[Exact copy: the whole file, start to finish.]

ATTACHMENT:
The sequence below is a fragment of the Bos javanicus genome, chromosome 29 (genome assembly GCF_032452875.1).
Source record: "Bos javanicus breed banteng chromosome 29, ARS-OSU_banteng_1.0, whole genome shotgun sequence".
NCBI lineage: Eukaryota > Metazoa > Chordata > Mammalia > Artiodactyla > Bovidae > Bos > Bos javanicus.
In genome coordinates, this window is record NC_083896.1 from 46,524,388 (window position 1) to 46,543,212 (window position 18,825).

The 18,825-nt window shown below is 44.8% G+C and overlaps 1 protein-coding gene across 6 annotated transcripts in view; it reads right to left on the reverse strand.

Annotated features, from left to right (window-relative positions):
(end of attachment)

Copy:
The sequence below is a fragment of the Bos javanicus genome, chromosome 29 (genome assembly GCF_032452875.1).
Source record: "Bos javanicus breed banteng chromosome 29, ARS-OSU_banteng_1.0, whole genome shotgun sequence".
NCBI lineage: Eukaryota > Metazoa > Chordata > Mammalia > Artiodactyla > Bovidae > Bos > Bos javanicus.
In genome coordinates, this window is record NC_083896.1 from 46,524,388 (window position 1) to 46,543,212 (window position 18,825).

The 18,825-nt window shown below is 44.8% G+C and overlaps 1 protein-coding gene across 6 annotated transcripts in view; it reads right to left on the reverse strand.

Annotated features, from left to right (window-relative positions):